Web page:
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Hempstead supervisor calls for building department audit

Supervisor Laura Gillen says an audit would address the "staggering" number of resident complaints, particularly about Sandy-related issues. 

Hempstead Town Supervisor Laura Gillen called Wednesday for an audit of the town building department to identify ways to cut down on long wait times for permits and make information more readily available to homeowners. (Credit: Howard Schnapp)

Hempstead Supervisor Laura Gillen is calling for an audit of the town building department to identify ways to reduce long wait times for permits and to make property information more readily available to residents and business owners.

Gillen said Wednesday that the audit is intended in large part to deal with lingering issues town homeowners face in repairing damage caused by superstorm Sandy in 2012.

Gillen said she will propose hiring FTI Consulting of Manhattan to conduct the audit. The $155,000 contract requires the approval of the town board.

Councilman Anthony D'Esposito said the board is “eager to consider any proposal that can help increase governmental efficiency."

Building Department Commissioner John Rottkamp did not respond to a request for comment.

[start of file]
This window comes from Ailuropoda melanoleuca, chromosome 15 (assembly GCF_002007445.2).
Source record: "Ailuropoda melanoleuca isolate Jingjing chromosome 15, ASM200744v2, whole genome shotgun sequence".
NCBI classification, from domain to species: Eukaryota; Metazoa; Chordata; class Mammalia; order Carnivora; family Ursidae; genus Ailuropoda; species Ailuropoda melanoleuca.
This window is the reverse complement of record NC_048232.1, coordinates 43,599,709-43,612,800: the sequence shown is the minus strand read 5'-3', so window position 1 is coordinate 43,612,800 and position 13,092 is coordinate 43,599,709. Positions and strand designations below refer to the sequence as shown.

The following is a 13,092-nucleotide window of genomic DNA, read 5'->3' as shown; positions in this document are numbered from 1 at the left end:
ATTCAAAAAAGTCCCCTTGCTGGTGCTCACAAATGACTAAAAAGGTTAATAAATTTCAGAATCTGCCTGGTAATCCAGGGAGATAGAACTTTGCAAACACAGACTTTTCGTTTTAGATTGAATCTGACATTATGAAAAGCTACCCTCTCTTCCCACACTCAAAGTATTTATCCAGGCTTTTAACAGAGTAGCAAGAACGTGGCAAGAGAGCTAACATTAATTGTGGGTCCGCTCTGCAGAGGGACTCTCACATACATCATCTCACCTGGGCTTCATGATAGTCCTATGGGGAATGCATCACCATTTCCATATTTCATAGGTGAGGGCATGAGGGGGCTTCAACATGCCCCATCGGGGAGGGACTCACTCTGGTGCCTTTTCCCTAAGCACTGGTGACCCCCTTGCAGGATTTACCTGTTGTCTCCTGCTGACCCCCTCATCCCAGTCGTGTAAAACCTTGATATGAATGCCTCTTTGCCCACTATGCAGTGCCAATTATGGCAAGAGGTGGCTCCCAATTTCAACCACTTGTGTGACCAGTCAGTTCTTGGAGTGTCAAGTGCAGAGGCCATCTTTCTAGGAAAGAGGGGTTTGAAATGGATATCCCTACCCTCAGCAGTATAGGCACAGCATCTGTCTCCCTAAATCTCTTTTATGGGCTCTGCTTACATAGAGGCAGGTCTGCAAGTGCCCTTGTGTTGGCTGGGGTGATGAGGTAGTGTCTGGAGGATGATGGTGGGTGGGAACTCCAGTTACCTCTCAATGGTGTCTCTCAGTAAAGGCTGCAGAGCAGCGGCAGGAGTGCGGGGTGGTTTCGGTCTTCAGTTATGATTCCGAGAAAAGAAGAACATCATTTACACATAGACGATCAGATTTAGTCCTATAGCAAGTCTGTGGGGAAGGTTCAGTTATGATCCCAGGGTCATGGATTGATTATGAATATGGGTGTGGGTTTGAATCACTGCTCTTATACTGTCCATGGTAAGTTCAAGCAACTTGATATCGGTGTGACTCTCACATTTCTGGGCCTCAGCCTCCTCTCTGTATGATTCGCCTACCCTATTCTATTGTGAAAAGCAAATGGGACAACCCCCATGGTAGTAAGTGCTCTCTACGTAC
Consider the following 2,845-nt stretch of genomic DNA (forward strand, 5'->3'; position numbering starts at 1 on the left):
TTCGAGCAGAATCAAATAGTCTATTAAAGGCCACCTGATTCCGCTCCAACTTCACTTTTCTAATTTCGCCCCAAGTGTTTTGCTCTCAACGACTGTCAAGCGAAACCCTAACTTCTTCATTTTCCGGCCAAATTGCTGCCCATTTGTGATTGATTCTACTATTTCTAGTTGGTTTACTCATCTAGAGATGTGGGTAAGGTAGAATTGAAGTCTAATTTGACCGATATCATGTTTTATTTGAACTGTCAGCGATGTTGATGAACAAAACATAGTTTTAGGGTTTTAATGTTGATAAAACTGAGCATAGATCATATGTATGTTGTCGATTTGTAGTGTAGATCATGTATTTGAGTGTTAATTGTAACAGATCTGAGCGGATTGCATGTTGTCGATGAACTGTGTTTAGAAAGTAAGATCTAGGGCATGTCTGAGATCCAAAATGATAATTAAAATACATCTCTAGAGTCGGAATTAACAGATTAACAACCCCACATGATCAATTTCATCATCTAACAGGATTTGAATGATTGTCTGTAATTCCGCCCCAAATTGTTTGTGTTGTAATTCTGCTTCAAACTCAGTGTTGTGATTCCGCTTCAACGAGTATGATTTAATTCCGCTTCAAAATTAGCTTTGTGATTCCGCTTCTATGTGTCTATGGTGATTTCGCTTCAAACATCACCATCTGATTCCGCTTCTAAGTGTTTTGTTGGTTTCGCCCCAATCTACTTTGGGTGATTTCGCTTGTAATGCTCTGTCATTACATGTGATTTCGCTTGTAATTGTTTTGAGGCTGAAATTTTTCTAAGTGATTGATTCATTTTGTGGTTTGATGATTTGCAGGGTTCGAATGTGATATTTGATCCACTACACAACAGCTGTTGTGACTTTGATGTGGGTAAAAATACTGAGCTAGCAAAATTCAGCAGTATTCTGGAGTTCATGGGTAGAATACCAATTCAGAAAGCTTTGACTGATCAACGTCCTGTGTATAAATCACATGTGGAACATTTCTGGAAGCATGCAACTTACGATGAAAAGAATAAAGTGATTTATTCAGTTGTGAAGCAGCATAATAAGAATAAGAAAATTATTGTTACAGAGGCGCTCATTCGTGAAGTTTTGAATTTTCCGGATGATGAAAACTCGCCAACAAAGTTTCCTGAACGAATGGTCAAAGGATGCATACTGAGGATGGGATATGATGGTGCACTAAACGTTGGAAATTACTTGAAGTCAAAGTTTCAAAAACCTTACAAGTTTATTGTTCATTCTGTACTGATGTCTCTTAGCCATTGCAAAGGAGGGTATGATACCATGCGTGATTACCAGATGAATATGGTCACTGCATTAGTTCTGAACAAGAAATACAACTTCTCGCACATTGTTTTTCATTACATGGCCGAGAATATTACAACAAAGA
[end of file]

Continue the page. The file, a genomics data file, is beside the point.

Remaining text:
The department processed about 9,000 building permit applications and 7,000 plumbing permit applications in 2018, Gillen said.

The high volume can mean long wait times for applicants.

Last year, the town received about 1,400 calls to its help line over issues in the building department, she said.

"That's a staggering number," she said. "We believe that bringing in this consultant will greatly improve operations in the building department."

A key issue the audit would examine  concerns residents who purchased Sandy-damaged homes, only to realize later that the damaged structures required sometimes extensive improvements to bring them up to code.

In the aftermath of the storm, some 13,000 homes received preliminary damage assessments from the town, Gillen said. But the town has received only about 4,400 permits to repair or raise storm-struck homes, meaning thousands may still require costly fixes.

In many cases, residents don't realize that they've purchased such a home until they apply for permits to carry out unrelated improvements, she said.

Mike Cascio, a general contractor whose  Oceanside home was damaged in Sandy, said he's heard "horror stories" about residents still struggling to fix up homes battered by the storm.

"There are still many out there . . . that don't know the status of their homes," he said. "This is a problem that's going to continue to impact our entire community."

Town officials said FTI Consulting was selected through a competitive bidding process by a committee that included representatives of the supervisor's and town attorney's offices and the building and purchasing departments. Town spokesman Mike Fricchione said no representatives of the town board were on the committee.

Gillen said the contract for the audit consultant will come up for a vote at an upcoming town board meeting.

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